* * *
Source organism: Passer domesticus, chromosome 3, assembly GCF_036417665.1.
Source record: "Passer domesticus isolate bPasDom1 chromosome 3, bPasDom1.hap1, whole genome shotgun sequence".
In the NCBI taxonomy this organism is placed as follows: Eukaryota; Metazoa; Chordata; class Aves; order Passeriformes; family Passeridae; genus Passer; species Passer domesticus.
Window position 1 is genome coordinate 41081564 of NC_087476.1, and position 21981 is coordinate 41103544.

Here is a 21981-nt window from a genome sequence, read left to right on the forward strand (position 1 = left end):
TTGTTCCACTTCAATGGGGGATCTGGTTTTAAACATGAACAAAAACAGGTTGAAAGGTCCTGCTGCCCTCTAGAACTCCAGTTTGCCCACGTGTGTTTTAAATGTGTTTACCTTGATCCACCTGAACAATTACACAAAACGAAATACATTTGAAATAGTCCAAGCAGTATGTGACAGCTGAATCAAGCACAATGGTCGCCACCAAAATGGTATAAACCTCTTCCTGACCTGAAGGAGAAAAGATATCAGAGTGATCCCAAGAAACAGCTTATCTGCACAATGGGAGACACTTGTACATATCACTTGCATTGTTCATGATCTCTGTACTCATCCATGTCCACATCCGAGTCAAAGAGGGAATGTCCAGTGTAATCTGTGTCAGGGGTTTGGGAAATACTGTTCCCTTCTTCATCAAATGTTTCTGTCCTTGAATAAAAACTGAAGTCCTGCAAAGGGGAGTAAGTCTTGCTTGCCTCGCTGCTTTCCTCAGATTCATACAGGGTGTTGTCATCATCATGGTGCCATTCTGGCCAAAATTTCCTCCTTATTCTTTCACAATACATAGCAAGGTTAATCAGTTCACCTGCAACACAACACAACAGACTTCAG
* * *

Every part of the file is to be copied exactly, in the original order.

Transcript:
Source organism: Passer domesticus, chromosome 3, assembly GCF_036417665.1.
Source record: "Passer domesticus isolate bPasDom1 chromosome 3, bPasDom1.hap1, whole genome shotgun sequence".
In the NCBI taxonomy this organism is placed as follows: Eukaryota; Metazoa; Chordata; class Aves; order Passeriformes; family Passeridae; genus Passer; species Passer domesticus.
Window position 1 is genome coordinate 41081564 of NC_087476.1, and position 21981 is coordinate 41103544.

Here is a 21981-nt window from a genome sequence, read left to right on the forward strand (position 1 = left end):
TTGTTCCACTTCAATGGGGGATCTGGTTTTAAACATGAACAAAAACAGGTTGAAAGGTCCTGCTGCCCTCTAGAACTCCAGTTTGCCCACGTGTGTTTTAAATGTGTTTACCTTGATCCACCTGAACAATTACACAAAACGAAATACATTTGAAATAGTCCAAGCAGTATGTGACAGCTGAATCAAGCACAATGGTCGCCACCAAAATGGTATAAACCTCTTCCTGACCTGAAGGAGAAAAGATATCAGAGTGATCCCAAGAAACAGCTTATCTGCACAATGGGAGACACTTGTACATATCACTTGCATTGTTCATGATCTCTGTACTCATCCATGTCCACATCCGAGTCAAAGAGGGAATGTCCAGTGTAATCTGTGTCAGGGGTTTGGGAAATACTGTTCCCTTCTTCATCAAATGTTTCTGTCCTTGAATAAAAACTGAAGTCCTGCAAAGGGGAGTAAGTCTTGCTTGCCTCGCTGCTTTCCTCAGATTCATACAGGGTGTTGTCATCATCATGGTGCCATTCTGGCCAAAATTTCCTCCTTATTCTTTCACAATACATAGCAAGGTTAATCAGTTCACCTGCAACACAACACAACAGACTTCAG